History of Philosophy Colloquium (15-17)

Location: Drift 6, 007.

Chris Meyns: Henry More Against Monopsychism

How many minds are there, and how are they distinct? In this paper I argue that Henry More (1614–1687) adopts a primitivism about psychic individuation. More resists monopsychism—the view that there is only a single mind in the universe—by showing how it leads to contradictions. But in doing so he does not offer an alternative principle of the individuation of minds. I demonstrate that the recent suggestion that More takes minds to be individuated by consciousness runs into textual and systematic problems. Instead of offering a novel principle, More does away with metaphysical principles of individuation for minds altogether. I show how More’s primitivism about psychic individuation signals a seventeenth century shift in approaches in psychology. Authors do not labor the existing individuation debate with new tools, but give up some of the assumptions that generated puzzlement over psychic individuation in the first place.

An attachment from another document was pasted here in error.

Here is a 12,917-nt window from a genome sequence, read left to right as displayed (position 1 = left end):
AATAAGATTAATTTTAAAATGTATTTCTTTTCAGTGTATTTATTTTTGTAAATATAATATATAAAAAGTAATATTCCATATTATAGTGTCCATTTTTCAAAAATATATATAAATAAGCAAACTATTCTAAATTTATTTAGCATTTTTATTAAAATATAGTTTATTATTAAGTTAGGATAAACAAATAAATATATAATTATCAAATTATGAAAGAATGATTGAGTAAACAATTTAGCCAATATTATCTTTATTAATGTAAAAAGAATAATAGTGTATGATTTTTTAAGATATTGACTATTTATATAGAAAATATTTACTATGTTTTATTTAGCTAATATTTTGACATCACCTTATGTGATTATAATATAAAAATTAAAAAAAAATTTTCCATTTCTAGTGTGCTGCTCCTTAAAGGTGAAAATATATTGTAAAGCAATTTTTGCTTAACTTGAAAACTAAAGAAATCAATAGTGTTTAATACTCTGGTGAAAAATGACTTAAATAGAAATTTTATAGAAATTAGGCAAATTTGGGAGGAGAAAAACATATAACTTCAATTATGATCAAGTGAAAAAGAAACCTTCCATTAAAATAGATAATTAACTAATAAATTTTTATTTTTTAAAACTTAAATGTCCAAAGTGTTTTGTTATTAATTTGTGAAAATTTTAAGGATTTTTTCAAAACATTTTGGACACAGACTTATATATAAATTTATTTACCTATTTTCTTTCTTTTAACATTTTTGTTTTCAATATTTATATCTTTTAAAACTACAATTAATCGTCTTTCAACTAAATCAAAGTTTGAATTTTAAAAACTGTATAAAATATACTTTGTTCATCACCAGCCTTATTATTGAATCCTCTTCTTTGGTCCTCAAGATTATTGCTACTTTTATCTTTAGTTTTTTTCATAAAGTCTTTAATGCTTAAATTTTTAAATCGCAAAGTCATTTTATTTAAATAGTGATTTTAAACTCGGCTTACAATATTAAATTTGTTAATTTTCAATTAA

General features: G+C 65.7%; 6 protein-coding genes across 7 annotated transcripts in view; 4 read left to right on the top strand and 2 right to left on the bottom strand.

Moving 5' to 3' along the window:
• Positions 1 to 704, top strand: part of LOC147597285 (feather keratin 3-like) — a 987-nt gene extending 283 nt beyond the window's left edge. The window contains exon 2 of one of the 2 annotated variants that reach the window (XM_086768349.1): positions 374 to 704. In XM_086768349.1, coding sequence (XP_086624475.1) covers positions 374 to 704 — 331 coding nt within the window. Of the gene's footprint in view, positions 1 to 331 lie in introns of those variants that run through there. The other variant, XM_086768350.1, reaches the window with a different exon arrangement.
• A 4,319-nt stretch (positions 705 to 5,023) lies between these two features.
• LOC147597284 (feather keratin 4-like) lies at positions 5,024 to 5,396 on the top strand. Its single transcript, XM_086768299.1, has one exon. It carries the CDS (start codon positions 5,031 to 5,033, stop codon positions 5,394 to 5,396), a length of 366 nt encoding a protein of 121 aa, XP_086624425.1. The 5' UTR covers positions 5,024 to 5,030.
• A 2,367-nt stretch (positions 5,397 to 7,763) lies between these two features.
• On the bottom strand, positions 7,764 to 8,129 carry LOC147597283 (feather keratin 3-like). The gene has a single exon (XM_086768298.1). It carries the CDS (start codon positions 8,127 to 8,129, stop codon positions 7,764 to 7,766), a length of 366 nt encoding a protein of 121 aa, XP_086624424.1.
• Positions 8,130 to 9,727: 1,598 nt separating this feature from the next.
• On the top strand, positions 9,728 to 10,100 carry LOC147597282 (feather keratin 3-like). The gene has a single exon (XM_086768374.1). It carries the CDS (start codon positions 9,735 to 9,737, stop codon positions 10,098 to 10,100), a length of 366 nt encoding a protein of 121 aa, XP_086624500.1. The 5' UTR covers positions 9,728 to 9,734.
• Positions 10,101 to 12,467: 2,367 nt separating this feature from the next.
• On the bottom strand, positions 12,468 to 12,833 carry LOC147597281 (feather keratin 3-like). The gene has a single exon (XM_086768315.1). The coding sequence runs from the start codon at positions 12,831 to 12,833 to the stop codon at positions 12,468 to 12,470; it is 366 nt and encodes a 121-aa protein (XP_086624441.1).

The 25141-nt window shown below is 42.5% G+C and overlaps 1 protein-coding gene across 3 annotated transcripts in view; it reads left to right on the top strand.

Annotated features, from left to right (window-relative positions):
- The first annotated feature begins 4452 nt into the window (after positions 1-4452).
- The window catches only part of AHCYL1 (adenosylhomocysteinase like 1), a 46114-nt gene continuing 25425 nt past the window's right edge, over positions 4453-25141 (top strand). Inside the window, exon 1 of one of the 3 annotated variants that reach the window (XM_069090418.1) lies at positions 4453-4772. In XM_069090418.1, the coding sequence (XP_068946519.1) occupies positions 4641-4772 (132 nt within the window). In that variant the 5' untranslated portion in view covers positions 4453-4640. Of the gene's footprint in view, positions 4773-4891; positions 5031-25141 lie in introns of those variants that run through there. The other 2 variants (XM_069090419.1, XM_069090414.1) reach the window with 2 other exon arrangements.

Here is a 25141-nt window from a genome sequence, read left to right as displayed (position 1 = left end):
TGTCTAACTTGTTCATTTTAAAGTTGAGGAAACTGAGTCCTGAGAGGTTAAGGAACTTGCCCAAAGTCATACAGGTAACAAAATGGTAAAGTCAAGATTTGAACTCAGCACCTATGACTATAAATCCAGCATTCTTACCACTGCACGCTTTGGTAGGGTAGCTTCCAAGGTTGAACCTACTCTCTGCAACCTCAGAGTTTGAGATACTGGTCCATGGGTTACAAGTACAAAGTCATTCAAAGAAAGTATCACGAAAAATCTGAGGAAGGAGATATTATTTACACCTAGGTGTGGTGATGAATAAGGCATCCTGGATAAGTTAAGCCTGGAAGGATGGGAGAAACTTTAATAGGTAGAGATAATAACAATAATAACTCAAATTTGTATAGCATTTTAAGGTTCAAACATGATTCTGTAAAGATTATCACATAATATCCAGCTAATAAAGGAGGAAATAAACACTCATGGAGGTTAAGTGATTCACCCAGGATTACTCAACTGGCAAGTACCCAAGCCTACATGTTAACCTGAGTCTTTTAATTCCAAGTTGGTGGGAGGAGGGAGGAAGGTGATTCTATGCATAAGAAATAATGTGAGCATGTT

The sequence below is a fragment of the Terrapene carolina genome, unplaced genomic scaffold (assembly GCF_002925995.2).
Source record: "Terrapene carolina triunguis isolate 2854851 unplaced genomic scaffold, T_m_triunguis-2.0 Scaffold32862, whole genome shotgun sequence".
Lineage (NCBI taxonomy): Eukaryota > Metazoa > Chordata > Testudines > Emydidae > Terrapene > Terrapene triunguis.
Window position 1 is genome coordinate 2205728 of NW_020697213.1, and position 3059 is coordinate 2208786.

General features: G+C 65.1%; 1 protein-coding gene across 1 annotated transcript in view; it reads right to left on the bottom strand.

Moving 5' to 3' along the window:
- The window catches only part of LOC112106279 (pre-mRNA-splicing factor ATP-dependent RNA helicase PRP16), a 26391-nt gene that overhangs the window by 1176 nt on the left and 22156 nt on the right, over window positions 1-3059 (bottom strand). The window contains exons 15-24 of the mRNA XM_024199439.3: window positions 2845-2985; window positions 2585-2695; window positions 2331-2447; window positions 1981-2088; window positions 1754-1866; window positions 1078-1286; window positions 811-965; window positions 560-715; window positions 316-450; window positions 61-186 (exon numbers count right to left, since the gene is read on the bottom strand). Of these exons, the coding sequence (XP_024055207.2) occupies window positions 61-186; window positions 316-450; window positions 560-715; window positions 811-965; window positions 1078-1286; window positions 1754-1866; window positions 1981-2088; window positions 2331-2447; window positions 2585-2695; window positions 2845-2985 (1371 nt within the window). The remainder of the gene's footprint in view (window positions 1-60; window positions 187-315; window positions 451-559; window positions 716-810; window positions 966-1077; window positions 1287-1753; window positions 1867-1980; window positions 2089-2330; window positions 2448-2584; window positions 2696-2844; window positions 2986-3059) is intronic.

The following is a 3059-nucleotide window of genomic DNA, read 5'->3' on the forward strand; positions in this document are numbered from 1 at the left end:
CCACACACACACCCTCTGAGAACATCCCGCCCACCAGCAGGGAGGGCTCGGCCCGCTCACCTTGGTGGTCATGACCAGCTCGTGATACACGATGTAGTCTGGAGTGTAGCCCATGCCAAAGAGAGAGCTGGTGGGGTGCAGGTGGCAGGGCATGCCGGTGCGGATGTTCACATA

For more info and the text, refer to the Studphil mail sent by Tom Giesbers on January 17.

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